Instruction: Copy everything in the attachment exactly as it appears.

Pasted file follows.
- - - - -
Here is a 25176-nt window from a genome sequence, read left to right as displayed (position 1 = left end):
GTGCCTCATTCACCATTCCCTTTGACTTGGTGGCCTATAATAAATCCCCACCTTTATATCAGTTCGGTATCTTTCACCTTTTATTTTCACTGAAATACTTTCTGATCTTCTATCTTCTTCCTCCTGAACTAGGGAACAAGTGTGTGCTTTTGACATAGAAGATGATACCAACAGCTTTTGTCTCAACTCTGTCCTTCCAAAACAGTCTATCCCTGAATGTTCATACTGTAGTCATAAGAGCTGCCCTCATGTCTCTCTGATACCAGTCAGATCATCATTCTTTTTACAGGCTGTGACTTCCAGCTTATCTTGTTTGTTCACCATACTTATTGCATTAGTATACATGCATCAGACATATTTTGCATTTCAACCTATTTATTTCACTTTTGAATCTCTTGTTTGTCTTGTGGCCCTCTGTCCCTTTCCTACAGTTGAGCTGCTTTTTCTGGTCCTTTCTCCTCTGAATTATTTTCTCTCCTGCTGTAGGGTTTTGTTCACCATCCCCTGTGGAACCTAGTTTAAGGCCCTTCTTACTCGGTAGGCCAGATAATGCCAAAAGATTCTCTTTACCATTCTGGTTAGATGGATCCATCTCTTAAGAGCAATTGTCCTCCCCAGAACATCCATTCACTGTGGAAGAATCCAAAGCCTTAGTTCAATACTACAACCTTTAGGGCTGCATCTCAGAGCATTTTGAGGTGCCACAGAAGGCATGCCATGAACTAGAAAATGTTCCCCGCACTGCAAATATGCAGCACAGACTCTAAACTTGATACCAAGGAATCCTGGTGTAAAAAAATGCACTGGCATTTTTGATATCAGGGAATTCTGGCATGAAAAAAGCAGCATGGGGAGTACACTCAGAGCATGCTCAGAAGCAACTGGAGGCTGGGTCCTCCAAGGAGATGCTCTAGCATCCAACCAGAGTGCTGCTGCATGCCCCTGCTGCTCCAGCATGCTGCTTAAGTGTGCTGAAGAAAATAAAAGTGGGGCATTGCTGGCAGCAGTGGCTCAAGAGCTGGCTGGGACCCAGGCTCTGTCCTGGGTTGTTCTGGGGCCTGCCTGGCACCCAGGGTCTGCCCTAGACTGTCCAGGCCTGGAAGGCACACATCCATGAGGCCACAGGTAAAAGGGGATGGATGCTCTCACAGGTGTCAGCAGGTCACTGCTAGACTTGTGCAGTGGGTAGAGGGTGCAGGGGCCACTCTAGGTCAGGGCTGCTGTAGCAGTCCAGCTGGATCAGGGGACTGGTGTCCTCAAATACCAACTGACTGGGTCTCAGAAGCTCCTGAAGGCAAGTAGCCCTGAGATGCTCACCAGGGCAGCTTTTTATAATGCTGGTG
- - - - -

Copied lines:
Here is a 25176-nt window from a genome sequence, read left to right as displayed (position 1 = left end):
GTGCCTCATTCACCATTCCCTTTGACTTGGTGGCCTATAATAAATCCCCACCTTTATATCAGTTCGGTATCTTTCACCTTTTATTTTCACTGAAATACTTTCTGATCTTCTATCTTCTTCCTCCTGAACTAGGGAACAAGTGTGTGCTTTTGACATAGAAGATGATACCAACAGCTTTTGTCTCAACTCTGTCCTTCCAAAACAGTCTATCCCTGAATGTTCATACTGTAGTCATAAGAGCTGCCCTCATGTCTCTCTGATACCAGTCAGATCATCATTCTTTTTACAGGCTGTGACTTCCAGCTTATCTTGTTTGTTCACCATACTTATTGCATTAGTATACATGCATCAGACATATTTTGCATTTCAACCTATTTATTTCACTTTTGAATCTCTTGTTTGTCTTGTGGCCCTCTGTCCCTTTCCTACAGTTGAGCTGCTTTTTCTGGTCCTTTCTCCTCTGAATTATTTTCTCTCCTGCTGTAGGGTTTTGTTCACCATCCCCTGTGGAACCTAGTTTAAGGCCCTTCTTACTCGGTAGGCCAGATAATGCCAAAAGATTCTCTTTACCATTCTGGTTAGATGGATCCATCTCTTAAGAGCAATTGTCCTCCCCAGAACATCCATTCACTGTGGAAGAATCCAAAGCCTTAGTTCAATACTACAACCTTTAGGGCTGCATCTCAGAGCATTTTGAGGTGCCACAGAAGGCATGCCATGAACTAGAAAATGTTCCCCGCACTGCAAATATGCAGCACAGACTCTAAACTTGATACCAAGGAATCCTGGTGTAAAAAAATGCACTGGCATTTTTGATATCAGGGAATTCTGGCATGAAAAAAGCAGCATGGGGAGTACACTCAGAGCATGCTCAGAAGCAACTGGAGGCTGGGTCCTCCAAGGAGATGCTCTAGCATCCAACCAGAGTGCTGCTGCATGCCCCTGCTGCTCCAGCATGCTGCTTAAGTGTGCTGAAGAAAATAAAAGTGGGGCATTGCTGGCAGCAGTGGCTCAAGAGCTGGCTGGGACCCAGGCTCTGTCCTGGGTTGTTCTGGGGCCTGCCTGGCACCCAGGGTCTGCCCTAGACTGTCCAGGCCTGGAAGGCACACATCCATGAGGCCACAGGTAAAAGGGGATGGATGCTCTCACAGGTGTCAGCAGGTCACTGCTAGACTTGTGCAGTGGGTAGAGGGTGCAGGGGCCACTCTAGGTCAGGGCTGCTGTAGCAGTCCAGCTGGATCAGGGGACTGGTGTCCTCAAATACCAACTGACTGGGTCTCAGAAGCTCCTGAAGGCAAGTAGCCCTGAGATGCTCACCAGGGCAGCTTTTTATAATGCTGGTG